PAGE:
Well, since my last thread had the intended consequences (the http://www.opengl.org/sdk/docs/man/ link now goes to the 4.3 pages, not the dangerously misinformed 2.1 ones. They're still available via http://www.opengl.org/sdk/docs/man2/ which is fine), let's see if we can't improve other things on OpenGL.org.
This is the official OpenGL SDK. When a normal person wants to learn about OpenGL and start using it, the first thing they see under "Code Resources" is this page. So it's fairly popular.
Short version: There is a lot of outdated junk and dead-links on the SDK.
Let's ignore the fact that this "SDK" is nothing like an actual SDK (to the point where calling it an SDK is misinformation bordering on propaganda). This is what we've got. So... can it at least not contain useless things?
Let's walk through the "SDK"'s Libraries page.
First, we have Equalizer. There are two problems here. Equalizer is a tool for multi-processed OpenGL execution. People who look for "SDK"s are not going to be doing multi-processed OpenGL. These people are on the "Hello, World!" level of OpenGL. This is just not appropriate for a tool that is part of an "SDK". It's too specialized and required advanced knowledge that people who want an SDK won't be looking for. At the very least, it shouldn't be the first link new users see.
But I'm sure this is a fine tool, worthy of note. Or, rather, it was, when it still existed.
Here's a great way to make OpenGL look dead: have a lot of dead links on the OpenGL site itself. If OpenGL.org doesn't look like a place that's being actively maintained, then OpenGL looks like dead technology. And if the official SDK site for OpenGL is composed of dead links, then OpenGL looks even more dead.
Which brings us to GLee. Which contains more dead links. Not to the main GLee site, but to the downloads from that site which now no longer exist. Indeed, in order to get GLee, you now must install Git and clone it from the Git repo on SourceForge.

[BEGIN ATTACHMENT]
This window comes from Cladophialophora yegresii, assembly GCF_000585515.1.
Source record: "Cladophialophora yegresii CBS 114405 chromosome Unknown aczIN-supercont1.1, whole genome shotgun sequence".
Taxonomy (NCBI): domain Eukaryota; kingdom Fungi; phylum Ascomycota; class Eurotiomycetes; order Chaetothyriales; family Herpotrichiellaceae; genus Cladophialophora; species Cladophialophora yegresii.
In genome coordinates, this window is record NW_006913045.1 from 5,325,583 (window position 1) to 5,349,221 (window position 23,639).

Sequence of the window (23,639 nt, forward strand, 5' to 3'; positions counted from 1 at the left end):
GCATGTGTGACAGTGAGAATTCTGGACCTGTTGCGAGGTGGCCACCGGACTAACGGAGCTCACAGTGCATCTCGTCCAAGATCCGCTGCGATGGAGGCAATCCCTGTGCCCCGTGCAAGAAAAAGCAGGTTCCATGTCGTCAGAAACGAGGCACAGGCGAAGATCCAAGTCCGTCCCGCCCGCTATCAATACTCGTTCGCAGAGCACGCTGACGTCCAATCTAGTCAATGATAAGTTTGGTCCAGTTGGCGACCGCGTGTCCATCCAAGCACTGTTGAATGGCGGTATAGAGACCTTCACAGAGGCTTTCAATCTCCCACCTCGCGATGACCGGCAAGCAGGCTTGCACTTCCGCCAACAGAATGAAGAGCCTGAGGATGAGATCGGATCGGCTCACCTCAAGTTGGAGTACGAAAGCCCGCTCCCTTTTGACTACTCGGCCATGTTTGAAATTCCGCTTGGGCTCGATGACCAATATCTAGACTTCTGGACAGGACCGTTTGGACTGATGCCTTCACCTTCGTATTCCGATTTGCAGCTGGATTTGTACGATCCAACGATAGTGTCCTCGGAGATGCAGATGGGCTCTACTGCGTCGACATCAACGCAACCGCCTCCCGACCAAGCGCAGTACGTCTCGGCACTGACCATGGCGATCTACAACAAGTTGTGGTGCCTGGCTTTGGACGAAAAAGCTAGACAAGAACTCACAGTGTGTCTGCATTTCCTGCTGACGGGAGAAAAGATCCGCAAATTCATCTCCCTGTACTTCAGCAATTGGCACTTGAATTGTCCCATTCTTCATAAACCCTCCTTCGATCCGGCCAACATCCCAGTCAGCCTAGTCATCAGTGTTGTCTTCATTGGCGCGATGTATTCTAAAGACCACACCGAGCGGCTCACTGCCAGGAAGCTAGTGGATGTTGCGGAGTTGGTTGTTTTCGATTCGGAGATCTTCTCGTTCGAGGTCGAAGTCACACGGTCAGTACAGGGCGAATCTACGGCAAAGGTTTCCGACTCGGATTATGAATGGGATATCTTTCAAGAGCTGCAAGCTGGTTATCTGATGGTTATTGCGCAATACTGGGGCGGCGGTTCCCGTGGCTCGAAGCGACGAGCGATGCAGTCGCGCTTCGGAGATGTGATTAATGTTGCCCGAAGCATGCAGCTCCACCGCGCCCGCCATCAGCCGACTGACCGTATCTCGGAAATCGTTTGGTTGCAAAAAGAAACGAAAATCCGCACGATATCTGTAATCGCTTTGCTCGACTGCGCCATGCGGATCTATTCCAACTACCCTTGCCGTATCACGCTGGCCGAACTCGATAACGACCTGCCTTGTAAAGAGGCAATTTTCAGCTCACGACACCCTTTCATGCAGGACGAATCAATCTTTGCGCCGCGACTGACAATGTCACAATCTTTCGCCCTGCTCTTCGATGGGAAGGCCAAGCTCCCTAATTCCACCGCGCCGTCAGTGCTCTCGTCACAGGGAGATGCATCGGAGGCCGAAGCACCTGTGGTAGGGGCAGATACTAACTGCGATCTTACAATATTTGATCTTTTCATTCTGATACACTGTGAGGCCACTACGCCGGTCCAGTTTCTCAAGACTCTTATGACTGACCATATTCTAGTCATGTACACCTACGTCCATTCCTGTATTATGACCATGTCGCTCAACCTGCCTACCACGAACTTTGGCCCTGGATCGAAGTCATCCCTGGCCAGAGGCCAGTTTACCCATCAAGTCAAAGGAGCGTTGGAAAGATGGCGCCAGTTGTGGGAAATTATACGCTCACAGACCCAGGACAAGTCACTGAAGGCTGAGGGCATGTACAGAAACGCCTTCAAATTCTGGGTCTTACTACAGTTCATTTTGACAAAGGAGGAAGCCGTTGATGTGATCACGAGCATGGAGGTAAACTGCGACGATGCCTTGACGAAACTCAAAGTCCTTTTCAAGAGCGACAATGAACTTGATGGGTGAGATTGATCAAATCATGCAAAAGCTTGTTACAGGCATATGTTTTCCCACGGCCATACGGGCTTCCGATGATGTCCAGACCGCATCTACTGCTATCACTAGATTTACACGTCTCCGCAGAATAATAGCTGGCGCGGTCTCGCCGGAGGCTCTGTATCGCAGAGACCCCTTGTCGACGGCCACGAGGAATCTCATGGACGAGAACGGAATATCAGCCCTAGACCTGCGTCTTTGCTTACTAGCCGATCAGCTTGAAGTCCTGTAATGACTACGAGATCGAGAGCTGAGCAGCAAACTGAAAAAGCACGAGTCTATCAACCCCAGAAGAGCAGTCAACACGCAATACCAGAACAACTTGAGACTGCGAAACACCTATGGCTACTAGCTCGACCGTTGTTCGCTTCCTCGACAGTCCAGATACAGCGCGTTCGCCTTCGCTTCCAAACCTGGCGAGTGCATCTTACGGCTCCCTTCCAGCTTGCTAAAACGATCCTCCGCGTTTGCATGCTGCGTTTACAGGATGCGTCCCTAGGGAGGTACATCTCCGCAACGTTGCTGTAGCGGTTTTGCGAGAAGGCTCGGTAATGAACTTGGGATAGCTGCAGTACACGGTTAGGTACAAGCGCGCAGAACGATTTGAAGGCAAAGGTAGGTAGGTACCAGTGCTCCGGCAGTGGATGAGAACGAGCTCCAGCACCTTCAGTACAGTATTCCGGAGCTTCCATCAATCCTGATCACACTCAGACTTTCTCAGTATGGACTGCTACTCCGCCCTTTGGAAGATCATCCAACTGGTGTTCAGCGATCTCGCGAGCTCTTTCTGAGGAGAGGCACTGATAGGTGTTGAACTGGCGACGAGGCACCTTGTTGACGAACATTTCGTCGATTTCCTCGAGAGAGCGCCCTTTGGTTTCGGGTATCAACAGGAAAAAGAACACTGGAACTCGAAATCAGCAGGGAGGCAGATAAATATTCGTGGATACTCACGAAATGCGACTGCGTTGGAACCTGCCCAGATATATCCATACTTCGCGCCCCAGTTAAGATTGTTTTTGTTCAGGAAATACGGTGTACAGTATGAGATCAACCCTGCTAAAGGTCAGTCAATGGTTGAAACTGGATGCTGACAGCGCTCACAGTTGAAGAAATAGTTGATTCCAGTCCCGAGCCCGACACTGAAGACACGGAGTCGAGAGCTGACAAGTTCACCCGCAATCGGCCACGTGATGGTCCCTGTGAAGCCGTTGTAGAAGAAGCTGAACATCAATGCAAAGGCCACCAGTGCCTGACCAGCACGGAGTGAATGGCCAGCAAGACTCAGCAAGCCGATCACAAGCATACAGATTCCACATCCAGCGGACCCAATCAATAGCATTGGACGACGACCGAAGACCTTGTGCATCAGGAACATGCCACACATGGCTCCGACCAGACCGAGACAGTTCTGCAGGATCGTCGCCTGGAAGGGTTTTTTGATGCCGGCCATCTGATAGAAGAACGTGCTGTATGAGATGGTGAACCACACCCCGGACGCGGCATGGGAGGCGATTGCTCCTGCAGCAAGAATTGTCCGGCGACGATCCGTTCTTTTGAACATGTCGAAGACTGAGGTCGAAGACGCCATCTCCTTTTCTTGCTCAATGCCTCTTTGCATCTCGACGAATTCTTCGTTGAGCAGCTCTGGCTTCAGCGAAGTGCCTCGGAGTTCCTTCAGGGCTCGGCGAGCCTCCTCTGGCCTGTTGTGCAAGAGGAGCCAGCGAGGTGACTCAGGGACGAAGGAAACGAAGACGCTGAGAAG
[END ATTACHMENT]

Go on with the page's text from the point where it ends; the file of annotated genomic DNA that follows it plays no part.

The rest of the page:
Not exactly a vibrant project when they can't even be bothered to have packaged download. Another way to make OpenGL look dead is to link to a bunch of dead projects in support of OpenGL.
The GLEW and GLM pages are OK, though no mention is made of GLEW's problems with core contexts.
Then we have a link to libktx. Really? Of all the many, many image loading libraries out there, you picked that one? Something used primarily by GL ES, even when it is used at all. It has little tool support (Googling for "Photoshop KTX plugin" turned up zilch), little visibility outside of its specialty, and it's documentation is an obvious minimal-effort Doxygen job.
Oh, and even better? There's this little gem right before the downloads: "The bundle includes OpenGL ES applications showing how to use the library to load textures." OK, how about some examples in desktop OpenGL? You know, the OpenGL that the "SDK" is actually supposedly about.
So the "SDK" not only makes OpenGL look dead, it makes OpenGL look dead and confused.
And we end the library section with OpenSceneGraph, which is an actual project with developers and everything. It is a tool that is useful to many. And... it has poor support for modern OpenGL features. But that's semi-minor compared to the other things on that page.
The Tools page is better, in that it has fewer dead-links. Though the link to Shader Designer is rather dubious, since Typhoon Labs is defunct.
There's even a dead-link on the Communications page: the link to the pipeline newsletters which no longer exist on OpenGL.org (thanks for removing those, btw. They didn't have great and useful articles like "When Shaders Attack" or anything...).
If the "SDK" is going to remain in sarcasm-quotes, then at the very least, there needs to be some form of maintenance done on the links. Dead-links and links to defunct projects should be pruned. Links to new projects should be added.
A more permanent solution is to move the "SDK" to the Wiki, where it can be more reasonably maintained. If a link goes dead, it can be removed. If someone wants their project listed, it can be added. And so on. Indeed, we already have such a page; it's far more useful than the "SDK" page.